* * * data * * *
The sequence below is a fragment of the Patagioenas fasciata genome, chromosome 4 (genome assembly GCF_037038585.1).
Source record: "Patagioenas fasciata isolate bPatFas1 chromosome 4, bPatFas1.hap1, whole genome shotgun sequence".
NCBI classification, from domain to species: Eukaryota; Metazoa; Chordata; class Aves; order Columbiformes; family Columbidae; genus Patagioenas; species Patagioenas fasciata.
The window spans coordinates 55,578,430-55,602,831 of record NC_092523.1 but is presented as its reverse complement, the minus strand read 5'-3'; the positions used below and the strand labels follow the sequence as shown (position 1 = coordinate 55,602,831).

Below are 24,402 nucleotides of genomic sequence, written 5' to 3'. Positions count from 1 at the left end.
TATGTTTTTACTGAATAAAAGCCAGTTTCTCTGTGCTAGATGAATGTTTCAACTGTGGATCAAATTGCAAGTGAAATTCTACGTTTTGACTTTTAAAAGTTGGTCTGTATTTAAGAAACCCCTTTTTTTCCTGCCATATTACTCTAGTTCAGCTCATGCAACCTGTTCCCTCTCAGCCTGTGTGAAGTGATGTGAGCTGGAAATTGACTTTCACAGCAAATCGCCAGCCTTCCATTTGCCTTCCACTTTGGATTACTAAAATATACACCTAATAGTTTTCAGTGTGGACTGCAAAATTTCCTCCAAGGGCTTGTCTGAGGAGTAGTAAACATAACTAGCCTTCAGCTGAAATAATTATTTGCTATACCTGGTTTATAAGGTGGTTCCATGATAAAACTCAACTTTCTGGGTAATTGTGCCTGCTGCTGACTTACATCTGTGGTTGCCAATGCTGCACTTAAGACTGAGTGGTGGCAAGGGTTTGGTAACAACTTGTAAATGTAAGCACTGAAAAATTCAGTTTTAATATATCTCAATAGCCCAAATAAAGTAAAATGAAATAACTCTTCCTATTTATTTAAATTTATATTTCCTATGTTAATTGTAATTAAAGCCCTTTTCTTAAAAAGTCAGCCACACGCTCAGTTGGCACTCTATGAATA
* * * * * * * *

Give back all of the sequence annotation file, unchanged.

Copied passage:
The sequence below is a fragment of the Patagioenas fasciata genome, chromosome 4 (genome assembly GCF_037038585.1).
Source record: "Patagioenas fasciata isolate bPatFas1 chromosome 4, bPatFas1.hap1, whole genome shotgun sequence".
NCBI classification, from domain to species: Eukaryota; Metazoa; Chordata; class Aves; order Columbiformes; family Columbidae; genus Patagioenas; species Patagioenas fasciata.
The window spans coordinates 55,578,430-55,602,831 of record NC_092523.1 but is presented as its reverse complement, the minus strand read 5'-3'; the positions used below and the strand labels follow the sequence as shown (position 1 = coordinate 55,602,831).

Below are 24,402 nucleotides of genomic sequence, written 5' to 3'. Positions count from 1 at the left end.
TATGTTTTTACTGAATAAAAGCCAGTTTCTCTGTGCTAGATGAATGTTTCAACTGTGGATCAAATTGCAAGTGAAATTCTACGTTTTGACTTTTAAAAGTTGGTCTGTATTTAAGAAACCCCTTTTTTTCCTGCCATATTACTCTAGTTCAGCTCATGCAACCTGTTCCCTCTCAGCCTGTGTGAAGTGATGTGAGCTGGAAATTGACTTTCACAGCAAATCGCCAGCCTTCCATTTGCCTTCCACTTTGGATTACTAAAATATACACCTAATAGTTTTCAGTGTGGACTGCAAAATTTCCTCCAAGGGCTTGTCTGAGGAGTAGTAAACATAACTAGCCTTCAGCTGAAATAATTATTTGCTATACCTGGTTTATAAGGTGGTTCCATGATAAAACTCAACTTTCTGGGTAATTGTGCCTGCTGCTGACTTACATCTGTGGTTGCCAATGCTGCACTTAAGACTGAGTGGTGGCAAGGGTTTGGTAACAACTTGTAAATGTAAGCACTGAAAAATTCAGTTTTAATATATCTCAATAGCCCAAATAAAGTAAAATGAAATAACTCTTCCTATTTATTTAAATTTATATTTCCTATGTTAATTGTAATTAAAGCCCTTTTCTTAAAAAGTCAGCCACACGCTCAGTTGGCACTCTATGAATA